WMRE: Do we know how concerned they might be about the risk of investing in commercial real estate at this particular moment, when we are in a downturn?

Matt-Riccio.jpgMatt Riccio: The patient capital that family offices have the ability to invest really allows for the long-term nature of the cycle. Family office money investment allows for the generational timing of the transition. The differentiation of family office is that there isn’t necessarily a timeline for IRR, like with institutional funds.

WMRE: Do we have specific figures on how much money family offices might have available right now for investment in real estate?

Gene Garcia: I haven’t looked at that dry powder number. But I’ll tell you that the family offices have had a significant amount of money in cash and Treasuries and have not been able to deploy cash because of some of the conditions in the macroeconomic environment, because of the freeze in the private markets and the repricing [of assets] that may take place in the next six months.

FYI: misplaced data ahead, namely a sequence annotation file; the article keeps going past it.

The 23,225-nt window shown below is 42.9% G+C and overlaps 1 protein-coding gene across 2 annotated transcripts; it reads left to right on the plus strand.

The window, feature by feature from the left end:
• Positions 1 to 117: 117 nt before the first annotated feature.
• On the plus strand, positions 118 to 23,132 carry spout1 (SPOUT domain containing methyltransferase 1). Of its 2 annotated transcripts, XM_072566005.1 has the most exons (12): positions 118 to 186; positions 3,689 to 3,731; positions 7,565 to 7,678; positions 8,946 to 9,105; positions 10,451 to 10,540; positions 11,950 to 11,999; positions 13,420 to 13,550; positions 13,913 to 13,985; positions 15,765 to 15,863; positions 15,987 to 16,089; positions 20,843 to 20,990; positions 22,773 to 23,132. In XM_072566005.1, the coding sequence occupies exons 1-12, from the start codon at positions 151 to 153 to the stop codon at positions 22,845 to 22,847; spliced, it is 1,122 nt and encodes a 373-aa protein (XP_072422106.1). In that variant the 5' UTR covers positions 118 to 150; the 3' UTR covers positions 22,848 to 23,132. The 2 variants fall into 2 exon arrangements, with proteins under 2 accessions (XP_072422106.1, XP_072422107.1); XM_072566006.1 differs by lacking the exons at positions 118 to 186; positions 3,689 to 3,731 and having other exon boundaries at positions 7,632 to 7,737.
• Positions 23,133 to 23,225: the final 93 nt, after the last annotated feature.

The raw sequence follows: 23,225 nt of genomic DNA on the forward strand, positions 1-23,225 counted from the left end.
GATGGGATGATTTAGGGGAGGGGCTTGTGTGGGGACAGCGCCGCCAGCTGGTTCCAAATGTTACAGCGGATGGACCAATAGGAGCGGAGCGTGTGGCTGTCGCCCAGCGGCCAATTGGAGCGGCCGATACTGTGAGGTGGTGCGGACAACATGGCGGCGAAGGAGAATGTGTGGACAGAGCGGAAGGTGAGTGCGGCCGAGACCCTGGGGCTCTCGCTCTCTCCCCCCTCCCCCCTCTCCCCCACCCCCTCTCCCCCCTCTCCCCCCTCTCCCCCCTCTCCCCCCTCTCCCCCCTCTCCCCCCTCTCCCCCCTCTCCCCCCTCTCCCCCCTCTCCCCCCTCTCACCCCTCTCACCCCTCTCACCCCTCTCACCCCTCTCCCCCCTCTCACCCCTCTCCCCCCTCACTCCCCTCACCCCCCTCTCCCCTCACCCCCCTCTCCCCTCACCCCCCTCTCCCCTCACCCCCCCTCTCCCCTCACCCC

WMRE: The RSM paper you wrote mentions that family offices might serve as a substitute for institutional investors in providing money for rescue capital, bridge lending and the like. Those are typically slightly more risky investments than just putting money into a stabilized, cash-flowing asset. Do family offices feel comfortable with that greater level of risk?

Matt Riccio: As far as the diverse investment, it’s something that we are seeing across family offices. Family offices are becoming more creative in their deployment of capital through bridge lending, mezzanine lending, short-term funds. We are seeing that more and more. Our conversation with them is that they employ a professional firm [to help guide them] and follow SEC guidelines.